11. andrewfee macrumors 6502

    Joined:
    Aug 29, 2004
    #11
    I can't recommend this.

    Any time I have ever done this with a device, it has always resulted in reduced battery capacity.

    I had a MacBook Pro which went through three batteries:
    • The first was mostly used at a desk plugged in, and had sparse battery use, but was drained about 60–70% when it did.

      As you might expect, battery life on this went downhill fairly quickly, and I needed to replace it sooner than expected.
    • With the second battery, I made a conscious effort to use the device on the battery more frequently, and do a full discharge & charge cycle monthly. Each month, battery life would drop noticeably, and within a year, I needed another battery.

    • With the third battery, I took a look at what my parents were doing with the MacBook I got them, because theirs was almost at the same capacity as the day it was new, despite being years old. They certainly weren't doing anything to try and protect the battery, it's just how they ended up using the device.

      They never used it plugged in, the charger was kept too far away from where the MacBook was used for that. It was used probably between 30–90 minutes at a time, 120 mins at the very most, and after each time it was used, it was plugged back in to charge. It was very rare for them to use it long enough to run the battery down, but if it ever got to the point where it warned of low battery life, they would close it, and plug it back in to charge. It was never fully drained, and that MacBook still holds a good charge today, even though it's at least five years old.

      We have another MacBook purchased at the same time which hasn't been used in this manner, and it's had the battery replaced once, and could probably do with another one soon. (at which point I think it will probably get replaced with an iPad)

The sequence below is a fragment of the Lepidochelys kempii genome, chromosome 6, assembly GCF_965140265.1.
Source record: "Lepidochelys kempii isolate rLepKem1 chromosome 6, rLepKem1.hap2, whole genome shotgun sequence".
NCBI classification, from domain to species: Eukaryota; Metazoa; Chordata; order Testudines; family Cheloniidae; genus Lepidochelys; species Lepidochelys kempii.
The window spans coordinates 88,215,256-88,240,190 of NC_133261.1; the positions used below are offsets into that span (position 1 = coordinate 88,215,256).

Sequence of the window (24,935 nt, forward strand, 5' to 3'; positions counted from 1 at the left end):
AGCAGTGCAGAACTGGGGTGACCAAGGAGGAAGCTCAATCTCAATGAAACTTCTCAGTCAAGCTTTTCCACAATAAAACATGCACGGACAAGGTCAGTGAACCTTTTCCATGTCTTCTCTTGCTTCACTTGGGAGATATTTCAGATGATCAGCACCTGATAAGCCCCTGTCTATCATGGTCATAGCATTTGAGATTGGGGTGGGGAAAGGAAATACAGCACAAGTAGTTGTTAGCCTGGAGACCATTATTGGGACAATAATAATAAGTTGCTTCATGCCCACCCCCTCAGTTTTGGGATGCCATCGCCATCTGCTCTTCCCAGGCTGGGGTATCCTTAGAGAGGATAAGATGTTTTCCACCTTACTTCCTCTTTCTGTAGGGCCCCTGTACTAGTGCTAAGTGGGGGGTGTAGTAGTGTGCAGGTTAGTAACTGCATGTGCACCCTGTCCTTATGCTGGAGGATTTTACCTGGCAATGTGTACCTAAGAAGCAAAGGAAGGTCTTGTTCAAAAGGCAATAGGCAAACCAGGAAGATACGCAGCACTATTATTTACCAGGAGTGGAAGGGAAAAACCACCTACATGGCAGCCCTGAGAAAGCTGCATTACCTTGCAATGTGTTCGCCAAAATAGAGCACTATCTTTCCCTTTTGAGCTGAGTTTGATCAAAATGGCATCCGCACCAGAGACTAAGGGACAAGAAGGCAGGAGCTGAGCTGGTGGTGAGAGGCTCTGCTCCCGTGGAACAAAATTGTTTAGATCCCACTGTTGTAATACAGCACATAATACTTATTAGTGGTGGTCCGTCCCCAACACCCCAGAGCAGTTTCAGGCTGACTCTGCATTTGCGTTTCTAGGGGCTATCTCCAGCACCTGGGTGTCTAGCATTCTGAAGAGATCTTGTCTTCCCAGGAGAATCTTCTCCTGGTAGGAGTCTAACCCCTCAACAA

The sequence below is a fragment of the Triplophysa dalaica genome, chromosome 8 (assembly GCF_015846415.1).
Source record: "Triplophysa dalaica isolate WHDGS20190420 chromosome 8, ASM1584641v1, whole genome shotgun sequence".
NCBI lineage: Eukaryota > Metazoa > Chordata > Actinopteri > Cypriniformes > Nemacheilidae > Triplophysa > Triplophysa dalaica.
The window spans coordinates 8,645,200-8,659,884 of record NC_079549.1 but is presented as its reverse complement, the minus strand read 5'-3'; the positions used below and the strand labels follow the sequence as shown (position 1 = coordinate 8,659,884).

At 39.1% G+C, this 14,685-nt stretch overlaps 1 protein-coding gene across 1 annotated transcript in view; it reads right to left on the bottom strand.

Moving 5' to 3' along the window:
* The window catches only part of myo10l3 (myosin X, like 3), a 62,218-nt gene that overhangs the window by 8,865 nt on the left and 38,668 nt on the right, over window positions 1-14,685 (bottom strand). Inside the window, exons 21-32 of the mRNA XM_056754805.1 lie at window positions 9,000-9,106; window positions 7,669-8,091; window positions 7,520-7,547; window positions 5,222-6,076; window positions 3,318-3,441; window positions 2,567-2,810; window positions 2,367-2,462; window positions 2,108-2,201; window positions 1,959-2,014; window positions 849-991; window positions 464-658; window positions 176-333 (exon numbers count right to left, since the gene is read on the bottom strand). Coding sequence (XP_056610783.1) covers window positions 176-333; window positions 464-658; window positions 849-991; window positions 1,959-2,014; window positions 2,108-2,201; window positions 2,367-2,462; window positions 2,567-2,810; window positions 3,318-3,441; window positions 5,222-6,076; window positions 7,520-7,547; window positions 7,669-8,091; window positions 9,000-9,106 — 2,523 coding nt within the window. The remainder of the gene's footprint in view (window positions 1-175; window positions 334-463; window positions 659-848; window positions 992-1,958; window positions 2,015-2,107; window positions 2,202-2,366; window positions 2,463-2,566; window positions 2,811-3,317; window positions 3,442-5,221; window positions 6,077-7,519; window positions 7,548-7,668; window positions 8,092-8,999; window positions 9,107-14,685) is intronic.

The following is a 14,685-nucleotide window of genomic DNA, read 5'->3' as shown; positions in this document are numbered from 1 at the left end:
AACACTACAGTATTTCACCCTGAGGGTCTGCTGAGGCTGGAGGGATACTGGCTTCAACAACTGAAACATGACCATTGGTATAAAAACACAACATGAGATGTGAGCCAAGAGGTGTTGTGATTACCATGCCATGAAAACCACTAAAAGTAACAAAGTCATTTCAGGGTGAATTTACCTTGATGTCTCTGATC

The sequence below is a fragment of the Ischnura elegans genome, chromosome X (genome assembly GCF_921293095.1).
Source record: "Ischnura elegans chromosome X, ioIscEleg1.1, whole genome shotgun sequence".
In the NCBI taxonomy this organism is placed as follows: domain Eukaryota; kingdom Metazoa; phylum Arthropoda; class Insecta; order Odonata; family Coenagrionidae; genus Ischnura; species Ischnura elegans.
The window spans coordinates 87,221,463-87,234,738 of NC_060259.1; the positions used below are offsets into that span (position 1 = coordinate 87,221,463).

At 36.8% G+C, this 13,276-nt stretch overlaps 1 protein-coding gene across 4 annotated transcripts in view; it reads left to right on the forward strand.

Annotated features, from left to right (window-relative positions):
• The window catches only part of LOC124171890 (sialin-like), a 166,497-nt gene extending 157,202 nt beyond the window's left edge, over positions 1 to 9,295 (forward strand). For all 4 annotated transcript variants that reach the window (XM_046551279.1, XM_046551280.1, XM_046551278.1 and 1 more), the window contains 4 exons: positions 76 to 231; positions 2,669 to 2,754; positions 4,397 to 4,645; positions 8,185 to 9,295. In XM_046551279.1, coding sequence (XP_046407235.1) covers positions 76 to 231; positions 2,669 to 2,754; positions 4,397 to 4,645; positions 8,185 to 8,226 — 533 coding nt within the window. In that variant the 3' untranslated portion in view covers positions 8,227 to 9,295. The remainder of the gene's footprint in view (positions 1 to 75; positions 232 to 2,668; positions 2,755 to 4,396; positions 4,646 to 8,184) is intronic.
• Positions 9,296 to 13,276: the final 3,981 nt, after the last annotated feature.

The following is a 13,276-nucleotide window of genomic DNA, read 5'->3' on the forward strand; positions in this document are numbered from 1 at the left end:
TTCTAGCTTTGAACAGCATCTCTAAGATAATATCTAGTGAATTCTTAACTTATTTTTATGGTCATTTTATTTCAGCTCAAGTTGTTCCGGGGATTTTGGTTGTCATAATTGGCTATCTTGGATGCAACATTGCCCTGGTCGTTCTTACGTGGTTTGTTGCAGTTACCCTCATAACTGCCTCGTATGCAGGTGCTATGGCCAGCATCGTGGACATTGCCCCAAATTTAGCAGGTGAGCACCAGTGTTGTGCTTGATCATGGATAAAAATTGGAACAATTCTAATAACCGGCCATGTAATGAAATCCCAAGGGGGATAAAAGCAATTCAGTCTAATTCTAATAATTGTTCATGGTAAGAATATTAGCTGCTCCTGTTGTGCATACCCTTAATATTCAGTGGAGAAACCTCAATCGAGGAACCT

I'd say that probably at least 90% of the time, any time it was plugged back in to charge, their MacBook would be left to charge up to 100%.

      So I made a conscious effort to do that with my MacBook Pro: never use it plugged into the wall when the battery was charged, never let it fully discharge the battery, always top it up to 100% where possible.

      And it worked, that battery far outlasted the two before it, and still had a high capacity & good battery life when I sold it.

    So I would just recommend that you ignore what the battery percentage says, or how long it takes to charge. The only time you need to calibrate a battery is when the device is actually turning itself off before it gets to 0%. The other MacBook mentioned above used to start turning off at "15%" without warning, for example.

    If you intentionally run down the battery frequently, you will reduce the overall battery life of the device.

    While it's far less likely to happen with an iPad than a MacBook at a desk, just avoid using it when it's plugged in and finished charging.

    What matters most is keeping the battery active, and avoiding draining the battery large amounts if you can help it, so plug it in every night rather than leaving it for two or three days and letting it get low.

    If you're draining the battery in a normal day of use, well there's nothing you can do about that, though I would try to top it up to 100% throughout the day if that's an option. But don't just use the device for a few minutes and plug it straight back in to charge. It's not good for a battery to be going through lots of short cycles either. You probably want it at least 20% drained before you charge it.
     
  12. WalledMacGarden, Mar 22, 2012
    Last edited: Mar 22, 2012

    WalledMacGarden macrumors regular

    Joined:
    Apr 18, 2010
    #12
    Yeah, seems some new owners are worried to let the iPad shut itself off, but it's the first thing I do. It's not dangerous to let your ipad run down to 0:)

    Should be a sticker on the plastic cover when you get your new iPad.

    Use iPad until it shuts itself off, then charge overnight, do this about once a month.

    Right from apple found at the bottom of page http://www.apple.com/batteries/ipad.html
    For proper reporting of the battery’s state of charge, be sure to go through at least one charge cycle per month (charging the battery to 100% and then completely running it down).
     
  13. Le Buzz macrumors member

    Joined:
    Jun 23, 2011
    #13
    A couple of days ago I let my battery drain all the way to zero (until the iPad died). It believe it is charging a little faster now, though I haven't tested it empirically. Nevertheless, I would recommend that everyone try letting their battery go to zero and then charge it back up to 100%. Apple recommends that you do this once a month, so why not?

    Also, the reason why you should be using the supplied charger and not the charger for your iPod touch or iPhone is that the charger for said devices is 5W, and the iPad's is 10W. Big difference.